Evinger’s lengthy resume in combat sports is standard among MMA’s finest competitors. She fully understands why a specific strategy is utilized for a fighter to defeat their foe, but to place all the blame on Rousey’s game plan is not something she completely agrees with.
Never being on the losing end and being forced to switch it up on the fly, which is something Rousey has never experienced, is where Evinger places the blame on the Olympic judo medalist’s mishap.
“We have our game plan, we practice it the whole time, we talk about it, we warm up like that and then you dress [for the fight], call my name, do a walkout and the first thing that happens is my mind goes blank,” Evinger said. “My environment changes and it’s so intense I just forget it all. I go through that process and then get in the cage, wait to be introduced and by the time you touch gloves you don’t know what the fuck you’re going to do. I don’t know what the fuck I’m going to do. I don’t remember what we practiced; I don’t know what I’m going to do. Like, I just don’t know.
“As soon as the fight starts, I change my mind right there. My coach is always like, ‘You never do what our game plan is.’ But I feel like I’m that fighter in there, if shit is going bad and going the wrong way, I’m that fighter that sees that and changes that.”
One of the many differences between Evinger and Rousey is her in-cage experience. Whether the hammer or the nail, it made Evinger a better fighter due to the fact that she had to make adjustments when put in an uncomfortable position during a bout.
As Evinger watched Rousey get punished from the time the bell rang until her body hit the canvas, she couldn’t help but put on her analytical hat, process what was happening and think about what she would do if she was in a similar scenario.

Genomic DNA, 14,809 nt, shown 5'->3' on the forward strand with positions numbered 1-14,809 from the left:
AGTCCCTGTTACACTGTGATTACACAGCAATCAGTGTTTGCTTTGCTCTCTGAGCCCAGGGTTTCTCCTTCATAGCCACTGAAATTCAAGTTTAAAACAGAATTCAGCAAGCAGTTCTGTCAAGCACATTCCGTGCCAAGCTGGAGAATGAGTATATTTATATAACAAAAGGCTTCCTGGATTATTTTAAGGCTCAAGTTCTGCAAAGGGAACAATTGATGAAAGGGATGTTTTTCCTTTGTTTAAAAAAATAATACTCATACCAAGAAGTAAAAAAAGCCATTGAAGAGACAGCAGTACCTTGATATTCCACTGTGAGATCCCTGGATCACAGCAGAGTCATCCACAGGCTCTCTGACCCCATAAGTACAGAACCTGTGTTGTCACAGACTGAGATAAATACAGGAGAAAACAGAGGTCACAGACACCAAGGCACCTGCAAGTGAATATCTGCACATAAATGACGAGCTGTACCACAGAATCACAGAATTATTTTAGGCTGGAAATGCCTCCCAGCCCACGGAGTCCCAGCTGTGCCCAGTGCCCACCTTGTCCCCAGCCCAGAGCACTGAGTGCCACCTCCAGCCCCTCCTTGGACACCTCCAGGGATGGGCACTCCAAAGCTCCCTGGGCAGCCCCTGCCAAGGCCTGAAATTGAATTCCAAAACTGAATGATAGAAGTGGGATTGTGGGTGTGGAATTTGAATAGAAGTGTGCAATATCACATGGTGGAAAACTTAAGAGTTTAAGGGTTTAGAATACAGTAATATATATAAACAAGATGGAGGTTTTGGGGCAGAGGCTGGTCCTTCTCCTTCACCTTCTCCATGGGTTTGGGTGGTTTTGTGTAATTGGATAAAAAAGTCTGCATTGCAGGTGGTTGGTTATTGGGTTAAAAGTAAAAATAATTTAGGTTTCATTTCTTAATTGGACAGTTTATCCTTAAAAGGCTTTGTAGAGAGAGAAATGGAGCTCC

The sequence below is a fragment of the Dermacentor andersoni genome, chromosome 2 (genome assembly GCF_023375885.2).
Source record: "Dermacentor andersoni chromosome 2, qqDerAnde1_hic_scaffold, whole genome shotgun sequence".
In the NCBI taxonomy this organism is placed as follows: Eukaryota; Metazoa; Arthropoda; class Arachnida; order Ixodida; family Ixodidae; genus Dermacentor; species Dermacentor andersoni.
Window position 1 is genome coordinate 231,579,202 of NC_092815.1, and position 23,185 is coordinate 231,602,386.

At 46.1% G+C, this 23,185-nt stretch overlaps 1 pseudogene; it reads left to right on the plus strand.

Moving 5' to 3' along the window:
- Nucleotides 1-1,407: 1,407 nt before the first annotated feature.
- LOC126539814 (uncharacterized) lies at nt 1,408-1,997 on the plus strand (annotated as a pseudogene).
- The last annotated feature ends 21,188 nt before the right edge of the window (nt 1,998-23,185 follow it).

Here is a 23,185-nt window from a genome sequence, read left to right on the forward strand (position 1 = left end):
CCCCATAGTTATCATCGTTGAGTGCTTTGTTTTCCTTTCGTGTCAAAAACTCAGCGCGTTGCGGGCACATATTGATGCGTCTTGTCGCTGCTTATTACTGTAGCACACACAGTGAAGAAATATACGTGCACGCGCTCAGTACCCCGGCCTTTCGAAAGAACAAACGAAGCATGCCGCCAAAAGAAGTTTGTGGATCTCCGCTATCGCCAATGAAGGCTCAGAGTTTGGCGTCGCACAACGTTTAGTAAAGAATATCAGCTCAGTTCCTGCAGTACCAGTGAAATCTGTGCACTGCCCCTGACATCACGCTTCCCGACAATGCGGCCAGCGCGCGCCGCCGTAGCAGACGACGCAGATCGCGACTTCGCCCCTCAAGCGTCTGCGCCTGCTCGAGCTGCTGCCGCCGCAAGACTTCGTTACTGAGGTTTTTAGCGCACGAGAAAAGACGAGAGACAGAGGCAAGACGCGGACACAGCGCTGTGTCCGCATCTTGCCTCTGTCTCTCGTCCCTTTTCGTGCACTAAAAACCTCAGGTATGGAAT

“To me, she looked really stiff and her knees were snapping straight,” Evinger said. “It just looked to me like as soon as she starting getting hit… I don’t know if she’s not used to it or just not sparring hard, I don’t what the issue is, maybe she didn’t get the training in she needed to, but it doesn’t matter… I would’ve used that whole cage to run and get my composure back and then figure it the fuck out.
“[Rousey] did a great job of getting people to rush in and grapple with her, and that’s where she’s strong because she’s not getting hit. I mean, obviously the game plan for me, knowing she has good grappling and good jiu-jitsu, why would I try to go to the ground? Why wouldn’t I keep my distance and try to pick her apart? The only place I absolutely have more experience, because I’ve been doing it for so many more years, so why not box? She ain’t going to box me; she ain’t a boxer. Why wouldn’t I box her, you know? To play that game against Holly, that’s not good, man.”
On the flipside, Evinger thinks Holm’s downfall will be someone with great takedowns and even better ground control. That’s not to say Holm hasn’t competed against anyone that doesn’t have above-average abilities in those departments, but there are a handful sitting at the top of the division that Evinger views as a tough scrap for the champ. They just have to be wise about it.
“I think Miesha Tate could take Holly Holm down. I think I could take Holly Holm down. I think there’s a lot of girls that can,” Evinger said. “Her fight with [Marion Reneau] — that girl has great jiu-jitsu, but even she tried to stand and bang with Holly. Like, why? By the time she realized she wanted to take Holly down, she already had the shit kicked out of her legs, her shots were desperate and she can’t get inside. Why get that beat up that you can’t execute your game?”
It’s most likely, but not cemented, that Holm and Rousey will have an immediate rematch. There are a small handful of combatants in line, but with that analysis, experience, those accolades and her current position in the women’s bantamweight class, Evinger could easily go from being crushed to crushing the division.